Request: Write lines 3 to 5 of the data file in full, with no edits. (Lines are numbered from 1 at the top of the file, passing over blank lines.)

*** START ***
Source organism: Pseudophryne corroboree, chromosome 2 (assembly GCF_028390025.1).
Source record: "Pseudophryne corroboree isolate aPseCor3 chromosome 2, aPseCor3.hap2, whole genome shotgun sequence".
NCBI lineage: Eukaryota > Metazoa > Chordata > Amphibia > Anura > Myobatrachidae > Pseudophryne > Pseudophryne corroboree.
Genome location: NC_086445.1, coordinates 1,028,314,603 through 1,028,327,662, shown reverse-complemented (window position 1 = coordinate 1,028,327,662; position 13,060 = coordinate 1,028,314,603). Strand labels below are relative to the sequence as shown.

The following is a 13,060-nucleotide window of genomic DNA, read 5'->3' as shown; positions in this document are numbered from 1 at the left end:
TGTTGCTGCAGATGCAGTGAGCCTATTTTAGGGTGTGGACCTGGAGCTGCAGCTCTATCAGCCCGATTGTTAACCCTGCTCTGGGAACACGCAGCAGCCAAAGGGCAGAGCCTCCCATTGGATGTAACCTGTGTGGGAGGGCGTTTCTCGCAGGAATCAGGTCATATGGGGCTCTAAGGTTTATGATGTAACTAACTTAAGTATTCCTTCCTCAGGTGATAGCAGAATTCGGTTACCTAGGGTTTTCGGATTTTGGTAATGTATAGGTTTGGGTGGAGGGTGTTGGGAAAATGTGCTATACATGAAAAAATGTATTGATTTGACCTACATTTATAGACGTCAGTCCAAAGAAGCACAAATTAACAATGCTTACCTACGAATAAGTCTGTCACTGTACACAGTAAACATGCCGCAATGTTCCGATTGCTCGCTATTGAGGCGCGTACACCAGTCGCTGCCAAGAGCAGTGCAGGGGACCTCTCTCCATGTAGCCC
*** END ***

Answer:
NCBI lineage: Eukaryota > Metazoa > Chordata > Amphibia > Anura > Myobatrachidae > Pseudophryne > Pseudophryne corroboree.
Genome location: NC_086445.1, coordinates 1,028,314,603 through 1,028,327,662, shown reverse-complemented (window position 1 = coordinate 1,028,327,662; position 13,060 = coordinate 1,028,314,603). Strand labels below are relative to the sequence as shown.

The following is a 13,060-nucleotide window of genomic DNA, read 5'->3' as shown; positions in this document are numbered from 1 at the left end: